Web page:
, and practiced law after graduation; however, his interests were primarily those of a naturalist. He never married and he had no children. He first achieved a political reputation when he and his brother, De Forest Grant, took part in the electoral campaign of New York mayor William Lafayette Strong in 1894.

Nordic theory



Grant is most famously the author of the popular book The Passing of the Great Race
The Passing of the Great Race
The Passing of The Great Race; or, The racial basis of European history was an influential book of scientific racism written by the American eugenicist, lawyer, and amateur anthropologist Madison Grant in 1916. The book was largely ignored when it first appeared but went through several revisions...

 in 1916, an elaborate work of racial hygiene
Racial hygiene
Racial hygiene was a set of early twentieth century state sanctioned policies by which certain groups of individuals were allowed to procreate and others not, with the expressed purpose of promoting certain characteristics deemed to be particularly desirable...

 detailing the "racial history" of Europe. Coming out of Grant's concerns with the changing "stock" of American immigration of the early 20th century (characterized by increased numbers of immigrants from Southern
Southern Europe
The term Southern Europe, at its most general definition, is used to mean "all countries in the south of Europe". However, the concept, at different times, has had different meanings, providing additional political, linguistic and cultural context to the definition in addition to the typical...

 and Eastern Europe
Eastern Europe
Eastern Europe is the eastern part of Europe. The term has widely disparate geopolitical, geographical, cultural and socioeconomic readings, which makes it highly context-dependent and even volatile, and there are "almost as many definitions of Eastern Europe as there are scholars of the region"...

, as opposed to Western
Western Europe
Western Europe is a loose term for the collection of countries in the western most region of the European continents, though this definition is context-dependent and carries cultural and political connotations. One definition describes Western Europe as a geographic entity—the region lying in the...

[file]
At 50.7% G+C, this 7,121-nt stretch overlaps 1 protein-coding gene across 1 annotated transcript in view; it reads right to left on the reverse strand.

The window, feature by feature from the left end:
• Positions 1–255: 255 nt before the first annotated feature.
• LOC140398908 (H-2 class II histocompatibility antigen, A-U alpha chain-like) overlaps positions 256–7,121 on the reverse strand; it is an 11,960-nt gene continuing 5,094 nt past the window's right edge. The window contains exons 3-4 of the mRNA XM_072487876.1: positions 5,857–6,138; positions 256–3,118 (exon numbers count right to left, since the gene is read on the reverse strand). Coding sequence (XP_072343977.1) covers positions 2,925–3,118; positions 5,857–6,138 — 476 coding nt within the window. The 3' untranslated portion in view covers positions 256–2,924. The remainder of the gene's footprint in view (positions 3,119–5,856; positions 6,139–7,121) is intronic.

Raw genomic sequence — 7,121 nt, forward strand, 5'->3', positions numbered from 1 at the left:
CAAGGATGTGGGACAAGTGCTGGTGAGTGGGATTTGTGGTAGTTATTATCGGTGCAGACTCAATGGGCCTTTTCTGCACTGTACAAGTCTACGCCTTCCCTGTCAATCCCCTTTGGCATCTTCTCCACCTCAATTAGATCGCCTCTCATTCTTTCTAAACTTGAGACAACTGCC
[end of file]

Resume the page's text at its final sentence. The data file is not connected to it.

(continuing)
and Northern Europe
Northern Europe
Northern Europe is the northern part or region of Europe. Northern Europe typically refers to the seven countries in the northern part of the European subcontinent which includes Denmark, Estonia, Latvia, Lithuania, Norway, Finland and Sweden...

), Passing of the Great Race was a "racial" interpretation of contemporary anthropology and history, stating race as the basic motor of civilization.

Similar ideas were proposed by Gustav Kossinna in Germany. Grant promoted the idea of the "Nordic race"—a loosely defined biological-cultural grouping rooted in Scandinavia—as the key social group responsible for human development; thus the subtitle of the book was The racial basis of European history. As an avid eugenicist, Grant further advocated the separation, quarantine, and eventual collapse of "undesirable" traits and "worthless race types" from the human gene pool and the promotion, spread, and eventual restoration of desirable traits and "worthwhile race types" conducive to Nordic society:

In the book, Grant recommends segregating
Racial segregation
Racial segregation is the separation of humans into racial groups in daily life. It may apply to activities such as eating in a restaurant, drinking from a water fountain, using a public toilet, attending school, going to the movies, or in the rental or purchase of a home...

 "unfavorable" races in ghetto
Ghetto
A ghetto is a section of a city predominantly occupied by a group who live there, especially because of social, economic, or legal issues.The term was originally used in Venice to describe the area where Jews were compelled to live. The term now refers to an overcrowded urban area often associated...

s by installing civil organizations through the public health system to establish quasi-dictatorship
Dictatorship
A dictatorship is defined as an autocratic form of government in which the government is ruled by an individual, the dictator. It has three possible meanings:...

s in their particular fields. He states the expansion of non-Nordic race types in the Nordic system of freedom would actually mean a slavery to desires, passions, and base behaviors.

In turn, this corruption of society would lead to the subjection of the Nordic community to "inferior" races who would in turn long to be dominated and instructed by "superior" ones utilizing authoritarian powers. The result would be the submergence of the indigenous Nordic races under a corrupt and enfeebled system dominated by inferior races and both in turn would be subjected by a new ruling race class.